axb5 axb5 18. Ra6 {White starts the penetration on the a-file.} Rc8 19. Rfa1 b4
20. Na4 Qc7 21. Ra2 Nd7 22. Qf1 {He goes out from ...Nc5 and prepares for f4.}
Rcb8 {Black controls the b6-square more.} (22... h6 23. f4 $1 Nf6 24. Nb6 $14 {
is unpleasant for Black.}) 23. Qd1 ({Now} 23. f4 $6 {is dubious, as} Nf6 $1 {
and Black looks nicely placed.}) 23... h6 24. h4 Bf8 25. Bf3 $6 {Inaccuracy.} (
25. Nb2 $1 $14 {was better followed by Nd3.}) 25... Nf6 26. Bg2 $2 {An
unexpected decision, Adams went back to g2 with the B. Moreover now Black can
gain the initiative.} ({Still} 26. Nb2 {was important.}) 26... Bd7 $1 {Black
finds a nice bishop manoeuvre.} 27. Nb2 Bc6 $1 {Now White has a big problem
with his e4-pawn.} 28. Nc4 {Still the best chance.} (28. Qd3 $2 {is bad, as}
Bb5 $17) ({or} 28. f3 $2 d5 $1 $17 {and Black is much better.}) 28... Bxe4 29.
Ba7 (29. Nxd6 $2 {does not work, because of} Rd8 $19 {and Black wins.}) 29...
Re8 30. Bb6 Qd7 31. Na5 $6 {A dubious move, but White's position was already
difficult.} (31. f3 Bc6 $17 {is also better for Black.}) 31... Bxg2 32. Kxg2
Rbb8 $19 33. Ra7 Qb5 ({The engine suggests} 33... Qe6 $19 {followed by ...d5.})
34. Bc7 Ra8 35. Nc4 Rxa7 36. Rxa7 Qc5 37. Qa1 Ng4 (37... Qc6+ $1 {was easier,}
38. Kg1 Ng4 $19 {with a completely winning position for Black.}) 38. Bb6 Qc6+
39. f3 e4 $5 40. fxg4 e3+ 41. Kh2 e2 42. Qe1 d5 $1 {This is the point! Black
wins back the piece and he has a pawn on e2.} 43. Be3 dxc4 44. Qxe2 Qe6 45. Qf2
Qxe3 46. Qxf7+ Kh8 47. bxc4 Qe2+ 48. Kh3 Qd1 $1 49. g5 h5 0-1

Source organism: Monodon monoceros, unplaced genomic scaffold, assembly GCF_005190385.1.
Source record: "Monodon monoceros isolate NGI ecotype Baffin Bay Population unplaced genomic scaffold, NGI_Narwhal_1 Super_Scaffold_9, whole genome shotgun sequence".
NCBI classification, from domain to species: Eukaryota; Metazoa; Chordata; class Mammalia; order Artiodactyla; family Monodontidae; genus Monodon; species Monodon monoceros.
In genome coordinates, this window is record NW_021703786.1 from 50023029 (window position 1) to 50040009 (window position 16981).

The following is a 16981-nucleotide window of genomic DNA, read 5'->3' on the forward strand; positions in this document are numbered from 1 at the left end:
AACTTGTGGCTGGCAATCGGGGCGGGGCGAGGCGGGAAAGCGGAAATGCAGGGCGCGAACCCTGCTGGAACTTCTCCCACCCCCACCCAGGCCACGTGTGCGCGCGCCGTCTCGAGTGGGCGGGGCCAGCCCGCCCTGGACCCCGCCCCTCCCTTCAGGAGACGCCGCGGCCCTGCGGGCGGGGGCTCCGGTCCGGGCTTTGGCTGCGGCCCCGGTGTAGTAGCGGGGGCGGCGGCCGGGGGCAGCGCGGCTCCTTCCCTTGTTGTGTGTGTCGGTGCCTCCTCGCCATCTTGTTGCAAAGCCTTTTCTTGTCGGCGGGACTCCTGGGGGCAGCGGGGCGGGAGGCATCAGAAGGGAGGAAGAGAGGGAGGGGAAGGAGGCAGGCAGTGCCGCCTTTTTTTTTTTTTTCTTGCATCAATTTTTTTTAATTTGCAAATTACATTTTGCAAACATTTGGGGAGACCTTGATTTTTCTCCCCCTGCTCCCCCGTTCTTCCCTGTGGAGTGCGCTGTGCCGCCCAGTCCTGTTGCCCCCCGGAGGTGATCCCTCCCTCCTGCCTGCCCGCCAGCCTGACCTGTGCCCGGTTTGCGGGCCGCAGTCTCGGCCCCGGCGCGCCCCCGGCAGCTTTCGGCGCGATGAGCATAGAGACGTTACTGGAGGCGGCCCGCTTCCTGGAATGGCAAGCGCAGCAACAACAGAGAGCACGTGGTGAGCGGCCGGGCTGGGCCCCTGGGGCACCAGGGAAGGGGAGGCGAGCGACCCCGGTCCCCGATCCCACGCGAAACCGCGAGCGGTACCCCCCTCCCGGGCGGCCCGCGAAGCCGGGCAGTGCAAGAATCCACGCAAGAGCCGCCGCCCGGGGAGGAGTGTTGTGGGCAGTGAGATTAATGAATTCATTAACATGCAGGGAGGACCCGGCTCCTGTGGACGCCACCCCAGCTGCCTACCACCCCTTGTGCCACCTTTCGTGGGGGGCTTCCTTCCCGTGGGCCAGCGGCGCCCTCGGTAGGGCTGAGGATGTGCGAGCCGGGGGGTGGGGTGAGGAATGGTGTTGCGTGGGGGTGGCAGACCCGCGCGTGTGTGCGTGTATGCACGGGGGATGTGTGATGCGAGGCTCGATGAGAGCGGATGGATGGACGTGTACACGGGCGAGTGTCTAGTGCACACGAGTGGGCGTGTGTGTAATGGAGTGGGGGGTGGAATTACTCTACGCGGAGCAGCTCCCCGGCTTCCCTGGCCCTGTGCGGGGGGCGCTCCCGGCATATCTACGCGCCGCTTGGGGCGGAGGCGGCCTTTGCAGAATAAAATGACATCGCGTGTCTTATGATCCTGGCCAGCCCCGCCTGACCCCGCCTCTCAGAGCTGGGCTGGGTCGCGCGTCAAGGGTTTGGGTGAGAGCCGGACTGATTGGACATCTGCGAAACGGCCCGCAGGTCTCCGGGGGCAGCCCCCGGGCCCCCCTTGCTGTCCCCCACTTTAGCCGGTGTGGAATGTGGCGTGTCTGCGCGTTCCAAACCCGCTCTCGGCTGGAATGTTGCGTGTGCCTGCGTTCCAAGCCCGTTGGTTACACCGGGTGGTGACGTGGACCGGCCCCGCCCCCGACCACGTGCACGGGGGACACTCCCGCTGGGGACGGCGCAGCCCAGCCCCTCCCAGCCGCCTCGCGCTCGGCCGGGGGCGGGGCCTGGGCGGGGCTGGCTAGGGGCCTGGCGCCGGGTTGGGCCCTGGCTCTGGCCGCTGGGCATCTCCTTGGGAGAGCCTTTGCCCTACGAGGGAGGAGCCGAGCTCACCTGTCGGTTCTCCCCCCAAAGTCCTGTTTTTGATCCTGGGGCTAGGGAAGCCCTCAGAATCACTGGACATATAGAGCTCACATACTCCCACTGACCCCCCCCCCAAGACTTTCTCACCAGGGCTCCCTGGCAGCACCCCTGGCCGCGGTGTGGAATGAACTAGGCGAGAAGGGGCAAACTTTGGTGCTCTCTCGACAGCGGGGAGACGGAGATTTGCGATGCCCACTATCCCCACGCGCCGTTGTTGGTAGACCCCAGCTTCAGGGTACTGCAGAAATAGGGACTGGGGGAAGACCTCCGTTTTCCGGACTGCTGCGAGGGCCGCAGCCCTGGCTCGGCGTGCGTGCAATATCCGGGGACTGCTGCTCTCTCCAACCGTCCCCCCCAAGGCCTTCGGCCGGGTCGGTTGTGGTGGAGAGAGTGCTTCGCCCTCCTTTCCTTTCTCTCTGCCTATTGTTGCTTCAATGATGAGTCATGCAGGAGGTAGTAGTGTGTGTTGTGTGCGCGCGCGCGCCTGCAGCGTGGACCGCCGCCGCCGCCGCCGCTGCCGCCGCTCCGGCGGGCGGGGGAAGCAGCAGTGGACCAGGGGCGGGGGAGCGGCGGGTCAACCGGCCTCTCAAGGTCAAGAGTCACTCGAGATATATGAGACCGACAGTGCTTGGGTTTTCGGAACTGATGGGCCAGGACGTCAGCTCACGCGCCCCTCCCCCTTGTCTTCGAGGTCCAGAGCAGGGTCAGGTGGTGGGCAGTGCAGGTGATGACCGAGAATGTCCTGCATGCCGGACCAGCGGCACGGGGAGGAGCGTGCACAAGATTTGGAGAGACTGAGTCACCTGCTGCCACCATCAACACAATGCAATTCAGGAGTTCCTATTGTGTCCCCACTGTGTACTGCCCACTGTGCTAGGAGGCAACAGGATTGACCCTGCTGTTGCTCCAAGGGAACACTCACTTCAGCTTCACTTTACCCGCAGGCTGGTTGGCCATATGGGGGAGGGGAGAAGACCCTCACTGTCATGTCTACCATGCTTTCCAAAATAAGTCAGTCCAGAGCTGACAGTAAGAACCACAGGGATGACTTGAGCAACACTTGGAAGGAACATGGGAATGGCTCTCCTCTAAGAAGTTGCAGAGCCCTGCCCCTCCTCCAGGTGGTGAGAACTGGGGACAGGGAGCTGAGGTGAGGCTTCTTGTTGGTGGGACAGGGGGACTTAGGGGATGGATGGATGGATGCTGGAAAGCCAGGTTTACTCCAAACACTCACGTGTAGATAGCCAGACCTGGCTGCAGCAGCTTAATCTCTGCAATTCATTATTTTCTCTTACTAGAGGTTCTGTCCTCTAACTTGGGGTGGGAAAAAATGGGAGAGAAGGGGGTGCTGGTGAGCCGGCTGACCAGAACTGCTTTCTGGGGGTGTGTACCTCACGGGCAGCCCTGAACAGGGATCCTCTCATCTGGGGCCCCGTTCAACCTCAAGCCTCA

[Event "Moscow FIDE GP"]
[Site "Moscow"]
[Date "2017.05.15"]
[Round "4"]
[White "Salem, AR Saleh"]
[Black "Mamedyarov, Shakhriyar"]
[Result "0-1"]
[ECO "D78"]
[WhiteElo "2633"]
[BlackElo "2772"]
[Annotator "Quintiliano,R"]
[PlyCount "142"]
[EventDate "2017.05.12"]
[EventType "swiss"]
[EventRounds "9"]
[EventCountry "RUS"]
[SourceTitle "CBM 179"]
[Source "ChessBase"]
[SourceDate "2017.07.12"]
[SourceVersion "1"]
[SourceVersionDate "2017.07.12"]
[SourceQuality "1"]
1. d4 Nf6 2. c4 g6 3. g3 c6 4. Bg2 d5 5. Qa4 {This move has been tried by some
strong players and probably deserves to be more explored.} (5. cxd5 {is the
main line} cxd5 6. Nf3 Bg7 7. Nc3 {with a lot of games between grandmasters.
Recently Black has been proving that he can equalise with a quick} Ne4 $1 {
Mamedyarov,S (2772)-Vachier Lagrave,M (2795) Moscow FIDE GP 2017 (9) 1/2-1/2
actually this was played against Mamedyarov, later in the same tournament -}) (
5. Nf3 Bg7 6. O-O O-O (6... dxc4 7. a4 O-O 8. Na3) 7. Nbd2 {is another way to
play, avoiding forced and arid lines, keeping the game going.}) 5... dxc4 ({
Previously, Mamedyarov has played} 5... a6 $5 {to grab some space on the
queenside} 6. cxd5 b5 7. Qd1 cxd5 8. Nf3 Bg7 9. Bf4 O-O 10. O-O Nc6 11. Ne5 Bb7
12. Nxc6 Bxc6 13. Be5 e6 14. Nd2 Bh6 15. Rc1 Rc8 $11 {Carlsen,M (2844)
-Mamedyarov,S (2747) Tata Steel-A 78th 2016 (4) 1/2-1/2}) ({the interesting}
5... Nfd7 {is the most played move:} 6. cxd5 (6. Qb3) (6. Qc2) 6... Nb6 7. Qd1
cxd5 8. Nc3 Nc6 9. e3 Bg7 10. Nge2 {Topalov,V (2803)-Giri,A (2778) London
Classic 7th 2015 (1) 0-1}) 6. Qxc4 Bg7 7. Nf3 O-O 8. O-O Bf5 9. Nc3 Nbd7 {
Now we've transposed to a quite well-known theoretical line, reached in the
variations where White plays Qb3.} 10. e3 Qc7 $5 {The first step in a less
explored field.} (10... Ne4 {is the preferred option, but White seems be
scoring well, keeping his position flexible and trying to advance the central
pawns at the right moment. Or, if Black takes on c3, putting pressure on the
queenside with a4-a5-Rb1 ideas} 11. Rd1 (11. Qe2)) 11. Nh4 (11. Ng5 $5 {
[%cal Ge3e4] seems more aggressive} e5 $1 (11... Nb6 12. Qb3 h6 13. e4 $1 Bg4
14. Nf3 Rad8 15. Be3 $14) 12. e4 $1 Nb6 13. Qb4 exd4 14. exf5 dxc3 15. fxg6
hxg6 16. bxc3 $5 (16. Qxc3 Nh7 $1 17. Qb3 Nxg5 18. Bxg5 Qe5 {[%csl Gb2,Gg5]})
16... Nbd5 17. Qh4 $1 $36) 11... Nb6 $1 {If Black doesn't play actively like
this, White can easily play e4 and get a space advantage.} (11... Be6 12. Qe2
Nb6 13. Rd1 Bc4 14. Qc2 e5 15. dxe5 Qxe5 16. e4 {[%cal Yh4f3,Gc1f4,Gb2b3] with